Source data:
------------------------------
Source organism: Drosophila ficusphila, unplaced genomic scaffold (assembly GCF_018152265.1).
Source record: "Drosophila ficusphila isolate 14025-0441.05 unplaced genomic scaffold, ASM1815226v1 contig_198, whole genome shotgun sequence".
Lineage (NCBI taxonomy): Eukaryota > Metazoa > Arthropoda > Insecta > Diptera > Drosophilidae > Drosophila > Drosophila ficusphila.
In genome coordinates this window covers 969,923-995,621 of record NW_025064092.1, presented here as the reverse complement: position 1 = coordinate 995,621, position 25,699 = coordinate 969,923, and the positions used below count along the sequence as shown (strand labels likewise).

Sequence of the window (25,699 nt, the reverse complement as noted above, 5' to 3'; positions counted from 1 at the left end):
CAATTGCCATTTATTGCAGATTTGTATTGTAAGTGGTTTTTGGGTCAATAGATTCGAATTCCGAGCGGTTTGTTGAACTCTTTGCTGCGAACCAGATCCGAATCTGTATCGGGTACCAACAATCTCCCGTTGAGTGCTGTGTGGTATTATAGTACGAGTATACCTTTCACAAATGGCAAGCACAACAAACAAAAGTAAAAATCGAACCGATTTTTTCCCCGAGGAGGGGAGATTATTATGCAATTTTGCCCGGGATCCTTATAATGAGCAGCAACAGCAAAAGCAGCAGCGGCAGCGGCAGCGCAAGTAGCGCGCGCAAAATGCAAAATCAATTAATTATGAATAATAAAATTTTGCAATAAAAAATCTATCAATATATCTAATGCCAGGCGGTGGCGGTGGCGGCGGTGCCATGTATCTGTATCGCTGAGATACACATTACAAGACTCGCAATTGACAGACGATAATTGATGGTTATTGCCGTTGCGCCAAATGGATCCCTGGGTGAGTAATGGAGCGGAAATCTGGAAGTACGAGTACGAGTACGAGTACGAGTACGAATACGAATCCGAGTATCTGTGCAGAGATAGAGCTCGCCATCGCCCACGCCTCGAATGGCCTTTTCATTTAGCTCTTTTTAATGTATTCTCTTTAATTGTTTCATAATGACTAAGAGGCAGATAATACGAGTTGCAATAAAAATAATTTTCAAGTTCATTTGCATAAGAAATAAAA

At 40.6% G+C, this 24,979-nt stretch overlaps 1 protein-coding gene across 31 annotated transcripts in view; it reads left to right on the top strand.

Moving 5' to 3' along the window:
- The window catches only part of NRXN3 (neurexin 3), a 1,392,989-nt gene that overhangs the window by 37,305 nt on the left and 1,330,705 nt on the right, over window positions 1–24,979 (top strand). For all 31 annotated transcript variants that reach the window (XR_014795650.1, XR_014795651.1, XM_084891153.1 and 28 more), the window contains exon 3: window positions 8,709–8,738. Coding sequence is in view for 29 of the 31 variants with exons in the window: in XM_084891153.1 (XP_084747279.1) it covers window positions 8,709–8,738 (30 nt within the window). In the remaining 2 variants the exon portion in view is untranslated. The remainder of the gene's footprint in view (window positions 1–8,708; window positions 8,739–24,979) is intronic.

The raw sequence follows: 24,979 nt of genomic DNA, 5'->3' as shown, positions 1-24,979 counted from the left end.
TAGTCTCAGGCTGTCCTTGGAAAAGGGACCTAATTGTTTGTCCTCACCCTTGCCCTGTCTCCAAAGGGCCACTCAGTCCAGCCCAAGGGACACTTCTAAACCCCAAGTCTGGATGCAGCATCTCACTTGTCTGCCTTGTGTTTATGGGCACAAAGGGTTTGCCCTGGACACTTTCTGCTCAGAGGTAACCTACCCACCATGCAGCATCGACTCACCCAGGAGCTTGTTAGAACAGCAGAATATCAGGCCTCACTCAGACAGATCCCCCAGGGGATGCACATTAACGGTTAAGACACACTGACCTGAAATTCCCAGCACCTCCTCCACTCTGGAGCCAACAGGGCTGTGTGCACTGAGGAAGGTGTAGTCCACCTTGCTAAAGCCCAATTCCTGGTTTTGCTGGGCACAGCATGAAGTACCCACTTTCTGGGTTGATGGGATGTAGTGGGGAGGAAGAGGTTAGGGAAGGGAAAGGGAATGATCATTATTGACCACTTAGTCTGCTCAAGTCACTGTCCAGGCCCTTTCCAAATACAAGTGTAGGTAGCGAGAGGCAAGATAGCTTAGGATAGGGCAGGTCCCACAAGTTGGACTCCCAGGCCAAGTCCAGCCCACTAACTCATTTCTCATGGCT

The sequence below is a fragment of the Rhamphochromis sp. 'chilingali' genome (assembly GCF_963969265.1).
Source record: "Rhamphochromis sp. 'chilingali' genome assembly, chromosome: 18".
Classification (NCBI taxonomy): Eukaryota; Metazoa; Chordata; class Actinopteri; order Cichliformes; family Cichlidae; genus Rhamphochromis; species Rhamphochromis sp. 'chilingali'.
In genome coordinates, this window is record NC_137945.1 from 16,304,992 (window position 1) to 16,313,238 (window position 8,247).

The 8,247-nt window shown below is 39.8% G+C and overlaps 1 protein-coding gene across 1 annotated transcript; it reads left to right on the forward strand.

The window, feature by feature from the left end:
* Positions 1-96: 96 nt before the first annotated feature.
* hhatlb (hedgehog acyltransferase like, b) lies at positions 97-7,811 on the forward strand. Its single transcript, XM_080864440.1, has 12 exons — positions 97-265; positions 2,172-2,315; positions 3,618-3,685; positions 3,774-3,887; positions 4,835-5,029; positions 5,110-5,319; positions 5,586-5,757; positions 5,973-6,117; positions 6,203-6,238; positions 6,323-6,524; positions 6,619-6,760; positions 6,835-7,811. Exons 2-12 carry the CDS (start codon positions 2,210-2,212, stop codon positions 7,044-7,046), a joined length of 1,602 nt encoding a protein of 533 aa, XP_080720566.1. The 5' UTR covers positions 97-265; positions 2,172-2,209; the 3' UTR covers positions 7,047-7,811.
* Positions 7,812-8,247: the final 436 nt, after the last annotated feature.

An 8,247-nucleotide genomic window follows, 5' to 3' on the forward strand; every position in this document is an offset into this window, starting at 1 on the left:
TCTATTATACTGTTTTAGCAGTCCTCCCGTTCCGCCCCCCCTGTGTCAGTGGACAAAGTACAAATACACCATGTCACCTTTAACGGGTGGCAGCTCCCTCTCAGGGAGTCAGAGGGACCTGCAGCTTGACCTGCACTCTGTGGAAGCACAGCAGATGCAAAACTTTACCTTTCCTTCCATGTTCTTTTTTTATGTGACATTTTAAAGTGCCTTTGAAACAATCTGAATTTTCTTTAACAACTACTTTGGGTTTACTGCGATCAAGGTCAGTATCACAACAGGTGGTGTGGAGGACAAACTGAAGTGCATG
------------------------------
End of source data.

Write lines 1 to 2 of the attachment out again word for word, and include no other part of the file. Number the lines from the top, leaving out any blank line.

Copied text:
Source organism: Drosophila ficusphila, unplaced genomic scaffold (assembly GCF_018152265.1).
Source record: "Drosophila ficusphila isolate 14025-0441.05 unplaced genomic scaffold, ASM1815226v1 contig_198, whole genome shotgun sequence".